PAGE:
The Who, What, When, Where, and Why of Toasting Etiquette

While the guests certainly appreciated the eloquent speakers who treated the "audience" to a wonderful tale of the bride and groom, sadly we all became innocent bystanders of some poor judgment and plain old bad taste.
09/07/2012 11:17 am ET Updated Nov 07, 2012

"Simplicity is the glory of expression" said the great American poet, Walt Whitman and after a long, Labor Day weekend of weddings, rehearsal dinners and the "morning after" brunches, I couldn't agree more. I mean, I've been thinking about some of the fabulous toasts I felt lucky enough to witness, and some of the insanely boring, rambling and completely inappropriate toasts I had to endure. And while the guests certainly appreciated the eloquent speakers who treated the "audience" to a wonderful tale of the bride and groom, sadly we all became innocent bystanders of some poor judgment and plain old bad taste.

Brideys, allow me to transport you back to grade school for just a moment. Remember these: Who? What? When? Where? (And) Why? Use these simple questions as a guideline when determining the following... Who gets to toast? What is the general content of the toast? When during the course of the evening will they toast? Where (at the wedding or the rehearsal dinner) will they toast? And of course... WHY have they been chosen to offer a toast? Because honoring the happy couple is absolutely one of the formalities and joy of any wedding and rehearsal dinner, but it's how you do it that counts. Allow me to break it down a bit:

1. Who is this person? Are they a close friend or somebody who asked you if they could say a few words in your honor? Because if it's the latter, and you feel somewhat obligated to oblige, then just say "no thank you, we have narrowed down our list of those who will be speaking, and we don't want it to get too long." I mean... if you aren't super thrilled to hear how they are going to "honor" the two of you, then neither are your guests. So let the pity toast go.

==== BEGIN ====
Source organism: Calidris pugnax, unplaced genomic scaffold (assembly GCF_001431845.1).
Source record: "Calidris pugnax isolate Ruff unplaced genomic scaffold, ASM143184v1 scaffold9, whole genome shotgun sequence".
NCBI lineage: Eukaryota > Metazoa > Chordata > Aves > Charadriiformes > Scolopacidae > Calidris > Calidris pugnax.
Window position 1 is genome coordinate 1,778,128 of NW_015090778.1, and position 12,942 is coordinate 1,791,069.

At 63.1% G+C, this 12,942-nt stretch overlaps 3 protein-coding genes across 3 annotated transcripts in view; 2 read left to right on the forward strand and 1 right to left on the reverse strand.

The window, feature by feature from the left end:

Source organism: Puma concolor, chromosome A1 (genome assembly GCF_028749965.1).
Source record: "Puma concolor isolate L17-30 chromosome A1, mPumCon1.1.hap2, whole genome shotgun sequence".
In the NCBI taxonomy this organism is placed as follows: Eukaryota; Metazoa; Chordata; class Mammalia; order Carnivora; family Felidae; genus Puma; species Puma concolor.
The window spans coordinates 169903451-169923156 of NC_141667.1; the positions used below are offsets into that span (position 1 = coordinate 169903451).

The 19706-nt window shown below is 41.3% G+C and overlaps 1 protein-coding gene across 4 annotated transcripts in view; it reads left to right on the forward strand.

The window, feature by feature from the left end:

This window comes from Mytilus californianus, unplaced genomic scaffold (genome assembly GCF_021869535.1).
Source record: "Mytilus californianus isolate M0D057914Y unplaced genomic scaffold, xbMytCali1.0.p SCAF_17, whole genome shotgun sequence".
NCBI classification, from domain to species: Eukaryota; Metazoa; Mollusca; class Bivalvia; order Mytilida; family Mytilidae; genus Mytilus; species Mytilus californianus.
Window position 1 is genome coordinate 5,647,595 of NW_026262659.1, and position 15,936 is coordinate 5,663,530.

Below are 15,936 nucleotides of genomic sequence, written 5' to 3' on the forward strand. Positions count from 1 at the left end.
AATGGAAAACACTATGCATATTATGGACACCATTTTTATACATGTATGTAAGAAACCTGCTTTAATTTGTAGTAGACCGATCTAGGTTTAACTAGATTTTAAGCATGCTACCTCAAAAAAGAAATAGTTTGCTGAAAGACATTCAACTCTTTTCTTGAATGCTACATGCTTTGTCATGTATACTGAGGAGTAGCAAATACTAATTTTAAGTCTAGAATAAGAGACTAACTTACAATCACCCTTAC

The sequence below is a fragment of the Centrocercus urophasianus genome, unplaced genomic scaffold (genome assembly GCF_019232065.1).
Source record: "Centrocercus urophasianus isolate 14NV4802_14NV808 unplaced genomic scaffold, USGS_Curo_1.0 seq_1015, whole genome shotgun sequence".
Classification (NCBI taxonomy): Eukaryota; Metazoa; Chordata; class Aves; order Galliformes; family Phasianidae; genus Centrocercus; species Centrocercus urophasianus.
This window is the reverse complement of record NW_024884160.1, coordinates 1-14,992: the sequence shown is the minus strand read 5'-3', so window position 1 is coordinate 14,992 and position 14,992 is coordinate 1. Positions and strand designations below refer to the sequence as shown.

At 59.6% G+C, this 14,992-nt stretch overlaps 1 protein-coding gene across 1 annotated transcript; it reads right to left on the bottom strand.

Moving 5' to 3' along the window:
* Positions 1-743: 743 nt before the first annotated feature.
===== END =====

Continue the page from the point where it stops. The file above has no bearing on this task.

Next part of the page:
2. What is the general content of the toast? You don't have to ruin it for yourselves, but have an idea as to some of what will be mentioned. Because after this past weekend, nothing surprises me anymore... Seriously, picture your grandma digesting the wet T-shirt contest story or the one about how you were so drunk that you passed out and woke up with your face painted, but OMG thank GOD you met your fiancᅢᄅ because he really turned you around. Yeah, relive those moments during your bachelorette weekend!

One more somewhat nit picky item regarding the general content of the toast... be sure that your speaker doesn't ONLY speak about you or the groom based on how they fit into the mix. BOTH of you are getting married, and while it's okay to take up about 60 percent of the airtime speaking about the person they know the best, it's important that they don't forget to talk about the bride and groom as a couple! I mean that IS why they are speaking after all, right?

3. When are they going to toast? If your friend is a superb speaker, then it might be nice to have them toast the happy couple somewhere in the middle, particularly if this is during your rehearsal dinner when the toasts/roasts typically happen one after the other.... Because if the evening begins a bit rough (with long, boring private jokes and anecdotes), then your friend can help revive the atmosphere, and set the tone for those to follow.

4. Where are the majority of the toasts going to take place? The rehearsal dinner or the wedding? The answer... the rehearsal dinner. Just remember to remind everybody who is speaking to be brief, entertaining and as appropriate as possible (see #2). The reason it's best to have the majority of the toasts take place at the rehearsal dinner is because everybody is sitting, everybody is focused (because they know to expect somewhat of a long evening of toasting/roasting), and they are hopefully enjoying some delicious food.

Toasts at the wedding should also be brief with a limited amount of speakers, but more then that, it's nice to get through the formalities quickly so that you can celebrate.

5. Why are they "the chosen ones"? If you can't answer this question easily, then very simply... Don't let them take the mic! The people speaking should know you inside and out, and convey you and your soon-to-be-husband in the best possible way. If you are at all concerned that they will embarrass you (sometimes even by accident), then don't let them take the floor.

After planning, orchestrating and listening to millions of rehearsal dinner and wedding toasts, you gotta trust me! Take my advice and run with this one! Because if you do, I promise that you'll be able to fully relax throughout the wedding weekend!

Got it? Good!

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